L2.1 Severe Thunderstorms and Their Impacts: Past, Present, and Future

Tuesday, 14 January 2020: 1:30 PM
151B (Boston Convention and Exhibition Center)
Walker S. Ashley, Northern Illinois Univ., DeKalb, IL

Recent extreme weather events and their impacts illustrate that we are increasingly vulnerable to weather hazards despite advances in science and technology. When it comes to future disasters, will societal exposure and vulnerabilities overshadow potential climate change-driven shifts in severe storm risk? What kind of severe storm impacts can we expect in a world undergoing both rapid environmental and societal change? What are some of the potential solutions to the contentious and multifaceted problem of weather and climate disaster policy?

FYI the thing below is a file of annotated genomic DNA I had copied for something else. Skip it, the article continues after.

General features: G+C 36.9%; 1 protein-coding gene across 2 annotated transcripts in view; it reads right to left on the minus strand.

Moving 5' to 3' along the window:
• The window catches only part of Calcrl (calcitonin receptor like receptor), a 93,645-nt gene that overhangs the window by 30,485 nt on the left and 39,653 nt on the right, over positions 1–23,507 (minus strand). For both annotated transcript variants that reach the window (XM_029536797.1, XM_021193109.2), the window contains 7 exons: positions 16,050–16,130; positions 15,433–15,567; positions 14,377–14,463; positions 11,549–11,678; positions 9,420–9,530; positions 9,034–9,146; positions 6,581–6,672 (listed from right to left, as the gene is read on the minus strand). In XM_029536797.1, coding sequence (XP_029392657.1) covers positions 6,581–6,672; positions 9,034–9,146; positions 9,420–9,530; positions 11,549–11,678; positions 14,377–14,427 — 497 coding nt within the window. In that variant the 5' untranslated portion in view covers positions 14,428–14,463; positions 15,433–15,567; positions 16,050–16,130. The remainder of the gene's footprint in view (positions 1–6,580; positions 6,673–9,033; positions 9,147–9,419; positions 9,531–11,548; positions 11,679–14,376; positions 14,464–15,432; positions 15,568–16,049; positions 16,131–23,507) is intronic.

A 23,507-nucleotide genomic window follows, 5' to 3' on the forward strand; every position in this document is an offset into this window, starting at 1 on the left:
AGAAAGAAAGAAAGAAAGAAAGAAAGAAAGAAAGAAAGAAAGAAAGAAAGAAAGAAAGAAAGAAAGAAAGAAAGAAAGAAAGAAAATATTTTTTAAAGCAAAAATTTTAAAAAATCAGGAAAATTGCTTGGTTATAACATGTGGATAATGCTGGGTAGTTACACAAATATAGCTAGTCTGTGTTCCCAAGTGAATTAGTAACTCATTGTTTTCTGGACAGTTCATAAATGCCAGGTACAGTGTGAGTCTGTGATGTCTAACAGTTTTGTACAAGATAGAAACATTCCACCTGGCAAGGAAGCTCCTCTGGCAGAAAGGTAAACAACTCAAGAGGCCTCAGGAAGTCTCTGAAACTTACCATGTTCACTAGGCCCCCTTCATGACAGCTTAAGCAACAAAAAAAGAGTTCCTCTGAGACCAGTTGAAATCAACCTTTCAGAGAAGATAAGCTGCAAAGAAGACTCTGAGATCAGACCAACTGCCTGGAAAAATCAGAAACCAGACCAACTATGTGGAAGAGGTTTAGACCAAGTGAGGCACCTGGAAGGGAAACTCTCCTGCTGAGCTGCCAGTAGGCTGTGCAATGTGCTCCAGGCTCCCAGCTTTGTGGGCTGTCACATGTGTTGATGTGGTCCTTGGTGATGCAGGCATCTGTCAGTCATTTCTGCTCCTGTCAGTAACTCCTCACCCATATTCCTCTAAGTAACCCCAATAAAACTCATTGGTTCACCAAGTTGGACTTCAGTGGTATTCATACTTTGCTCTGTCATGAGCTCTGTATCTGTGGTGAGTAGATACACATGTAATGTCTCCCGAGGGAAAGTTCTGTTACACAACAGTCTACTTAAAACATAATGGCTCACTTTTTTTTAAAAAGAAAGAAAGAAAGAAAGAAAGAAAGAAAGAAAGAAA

Initially, I will discuss the history of how scientists have understood hazards and disasters, and how shifts in our perspectives and conceptualizations of disasters over the last century have informed policy. Using the severe thunderstorm as a marker, I will examine how changes in hazard risk and the human-built landscape are driving weather disaster potential. From the physical perspective, I will summarize recent implicit and explicit numerical modeling efforts that are assessing how the climate of severe thunderstorms will change in the 21st century. From the societal perspective, I will assess where, and to what extent, growth in the human-built landscape has led to increased disaster potential and, moreover, how future developed landscape changes will influence future disaster likelihood. I will discuss how social, or human, vulnerability is the root cause to hazard impacts and disaster magnitudes. These underlying social processes and structures—often far removed from the physical hazard event itself—result in inequalities that influence how disasters manifest in the human landscape. If our goal is to successfully reduce hazard impacts and build societal resilience to disasters, then the physical, social, and behavioral sciences must learn from each other and work together to inform policy from the local to global level. I will conclude with a discussion of the challenges and opportunities for reducing hazard impacts in our rapidly changing world.

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